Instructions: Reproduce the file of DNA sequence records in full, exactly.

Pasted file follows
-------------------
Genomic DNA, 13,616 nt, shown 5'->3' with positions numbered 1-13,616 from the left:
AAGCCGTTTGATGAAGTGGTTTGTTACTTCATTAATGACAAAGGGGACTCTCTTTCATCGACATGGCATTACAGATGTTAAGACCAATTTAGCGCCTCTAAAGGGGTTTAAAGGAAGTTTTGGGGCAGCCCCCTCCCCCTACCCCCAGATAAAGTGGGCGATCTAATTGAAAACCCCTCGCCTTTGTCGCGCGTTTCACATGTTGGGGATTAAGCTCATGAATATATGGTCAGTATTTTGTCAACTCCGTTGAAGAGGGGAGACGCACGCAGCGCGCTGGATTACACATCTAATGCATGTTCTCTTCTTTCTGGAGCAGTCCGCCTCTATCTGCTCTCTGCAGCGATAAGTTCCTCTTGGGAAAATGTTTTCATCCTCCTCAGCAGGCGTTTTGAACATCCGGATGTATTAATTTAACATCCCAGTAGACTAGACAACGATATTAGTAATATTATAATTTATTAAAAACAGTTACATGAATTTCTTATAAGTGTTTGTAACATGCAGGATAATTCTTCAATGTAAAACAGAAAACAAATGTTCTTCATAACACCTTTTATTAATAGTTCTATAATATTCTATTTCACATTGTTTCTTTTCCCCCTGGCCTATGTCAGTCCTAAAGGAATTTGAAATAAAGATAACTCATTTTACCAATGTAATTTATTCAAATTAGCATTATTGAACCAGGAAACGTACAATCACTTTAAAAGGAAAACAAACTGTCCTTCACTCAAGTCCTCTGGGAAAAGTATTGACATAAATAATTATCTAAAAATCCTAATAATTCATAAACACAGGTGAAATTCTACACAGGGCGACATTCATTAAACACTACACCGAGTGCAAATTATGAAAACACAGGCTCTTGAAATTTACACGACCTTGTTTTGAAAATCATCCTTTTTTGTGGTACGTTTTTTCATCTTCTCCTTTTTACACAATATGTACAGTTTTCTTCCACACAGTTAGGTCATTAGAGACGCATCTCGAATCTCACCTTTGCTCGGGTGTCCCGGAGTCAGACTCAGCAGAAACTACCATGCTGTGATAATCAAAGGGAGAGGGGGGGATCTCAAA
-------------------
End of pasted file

Genomic DNA, 13,616 nt, shown 5'->3' with positions numbered 1-13,616 from the left:
AAGCCGTTTGATGAAGTGGTTTGTTACTTCATTAATGACAAAGGGGACTCTCTTTCATCGACATGGCATTACAGATGTTAAGACCAATTTAGCGCCTCTAAAGGGGTTTAAAGGAAGTTTTGGGGCAGCCCCCTCCCCCTACCCCCAGATAAAGTGGGCGATCTAATTGAAAACCCCTCGCCTTTGTCGCGCGTTTCACATGTTGGGGATTAAGCTCATGAATATATGGTCAGTATTTTGTCAACTCCGTTGAAGAGGGGAGACGCACGCAGCGCGCTGGATTACACATCTAATGCATGTTCTCTTCTTTCTGGAGCAGTCCGCCTCTATCTGCTCTCTGCAGCGATAAGTTCCTCTTGGGAAAATGTTTTCATCCTCCTCAGCAGGCGTTTTGAACATCCGGATGTATTAATTTAACATCCCAGTAGACTAGACAACGATATTAGTAATATTATAATTTATTAAAAACAGTTACATGAATTTCTTATAAGTGTTTGTAACATGCAGGATAATTCTTCAATGTAAAACAGAAAACAAATGTTCTTCATAACACCTTTTATTAATAGTTCTATAATATTCTATTTCACATTGTTTCTTTTCCCCCTGGCCTATGTCAGTCCTAAAGGAATTTGAAATAAAGATAACTCATTTTACCAATGTAATTTATTCAAATTAGCATTATTGAACCAGGAAACGTACAATCACTTTAAAAGGAAAACAAACTGTCCTTCACTCAAGTCCTCTGGGAAAAGTATTGACATAAATAATTATCTAAAAATCCTAATAATTCATAAACACAGGTGAAATTCTACACAGGGCGACATTCATTAAACACTACACCGAGTGCAAATTATGAAAACACAGGCTCTTGAAATTTACACGACCTTGTTTTGAAAATCATCCTTTTTTGTGGTACGTTTTTTCATCTTCTCCTTTTTACACAATATGTACAGTTTTCTTCCACACAGTTAGGTCATTAGAGACGCATCTCGAATCTCACCTTTGCTCGGGTGTCCCGGAGTCAGACTCAGCAGAAACTACCATGCTGTGATAATCAAAGGGAGAGGGGGGGATCTCAAA